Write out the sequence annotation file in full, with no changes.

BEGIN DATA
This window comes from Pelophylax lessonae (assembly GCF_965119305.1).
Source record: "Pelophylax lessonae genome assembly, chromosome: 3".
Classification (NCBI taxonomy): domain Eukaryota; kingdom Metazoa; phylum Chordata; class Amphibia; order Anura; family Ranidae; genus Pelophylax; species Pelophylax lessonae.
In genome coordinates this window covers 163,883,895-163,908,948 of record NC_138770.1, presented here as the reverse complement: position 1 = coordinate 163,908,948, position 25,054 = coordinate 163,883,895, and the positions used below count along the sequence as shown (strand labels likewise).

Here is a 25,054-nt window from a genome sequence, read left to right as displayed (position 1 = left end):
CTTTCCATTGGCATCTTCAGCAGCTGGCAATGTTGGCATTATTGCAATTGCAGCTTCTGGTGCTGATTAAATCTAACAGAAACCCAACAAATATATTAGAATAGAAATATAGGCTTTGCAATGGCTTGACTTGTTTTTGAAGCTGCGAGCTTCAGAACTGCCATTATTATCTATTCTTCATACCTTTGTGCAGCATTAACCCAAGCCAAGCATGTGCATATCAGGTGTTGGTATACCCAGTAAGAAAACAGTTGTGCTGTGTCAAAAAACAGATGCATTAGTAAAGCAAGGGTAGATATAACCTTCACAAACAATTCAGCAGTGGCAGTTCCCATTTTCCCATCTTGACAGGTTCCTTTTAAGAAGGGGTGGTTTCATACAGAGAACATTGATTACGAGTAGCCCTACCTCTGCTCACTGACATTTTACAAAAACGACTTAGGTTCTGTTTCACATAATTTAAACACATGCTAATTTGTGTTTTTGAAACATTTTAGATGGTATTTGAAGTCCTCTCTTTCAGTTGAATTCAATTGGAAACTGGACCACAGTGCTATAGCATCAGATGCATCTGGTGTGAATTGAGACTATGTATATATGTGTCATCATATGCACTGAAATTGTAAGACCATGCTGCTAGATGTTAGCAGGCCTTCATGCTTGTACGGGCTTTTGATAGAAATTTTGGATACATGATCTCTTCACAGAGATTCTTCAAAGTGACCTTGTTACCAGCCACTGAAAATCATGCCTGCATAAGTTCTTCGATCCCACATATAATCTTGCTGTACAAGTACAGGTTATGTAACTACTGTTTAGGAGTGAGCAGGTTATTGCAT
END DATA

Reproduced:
This window comes from Pelophylax lessonae (assembly GCF_965119305.1).
Source record: "Pelophylax lessonae genome assembly, chromosome: 3".
Classification (NCBI taxonomy): domain Eukaryota; kingdom Metazoa; phylum Chordata; class Amphibia; order Anura; family Ranidae; genus Pelophylax; species Pelophylax lessonae.
In genome coordinates this window covers 163,883,895-163,908,948 of record NC_138770.1, presented here as the reverse complement: position 1 = coordinate 163,908,948, position 25,054 = coordinate 163,883,895, and the positions used below count along the sequence as shown (strand labels likewise).

Here is a 25,054-nt window from a genome sequence, read left to right as displayed (position 1 = left end):
CTTTCCATTGGCATCTTCAGCAGCTGGCAATGTTGGCATTATTGCAATTGCAGCTTCTGGTGCTGATTAAATCTAACAGAAACCCAACAAATATATTAGAATAGAAATATAGGCTTTGCAATGGCTTGACTTGTTTTTGAAGCTGCGAGCTTCAGAACTGCCATTATTATCTATTCTTCATACCTTTGTGCAGCATTAACCCAAGCCAAGCATGTGCATATCAGGTGTTGGTATACCCAGTAAGAAAACAGTTGTGCTGTGTCAAAAAACAGATGCATTAGTAAAGCAAGGGTAGATATAACCTTCACAAACAATTCAGCAGTGGCAGTTCCCATTTTCCCATCTTGACAGGTTCCTTTTAAGAAGGGGTGGTTTCATACAGAGAACATTGATTACGAGTAGCCCTACCTCTGCTCACTGACATTTTACAAAAACGACTTAGGTTCTGTTTCACATAATTTAAACACATGCTAATTTGTGTTTTTGAAACATTTTAGATGGTATTTGAAGTCCTCTCTTTCAGTTGAATTCAATTGGAAACTGGACCACAGTGCTATAGCATCAGATGCATCTGGTGTGAATTGAGACTATGTATATATGTGTCATCATATGCACTGAAATTGTAAGACCATGCTGCTAGATGTTAGCAGGCCTTCATGCTTGTACGGGCTTTTGATAGAAATTTTGGATACATGATCTCTTCACAGAGATTCTTCAAAGTGACCTTGTTACCAGCCACTGAAAATCATGCCTGCATAAGTTCTTCGATCCCACATATAATCTTGCTGTACAAGTACAGGTTATGTAACTACTGTTTAGGAGTGAGCAGGTTATTGCAT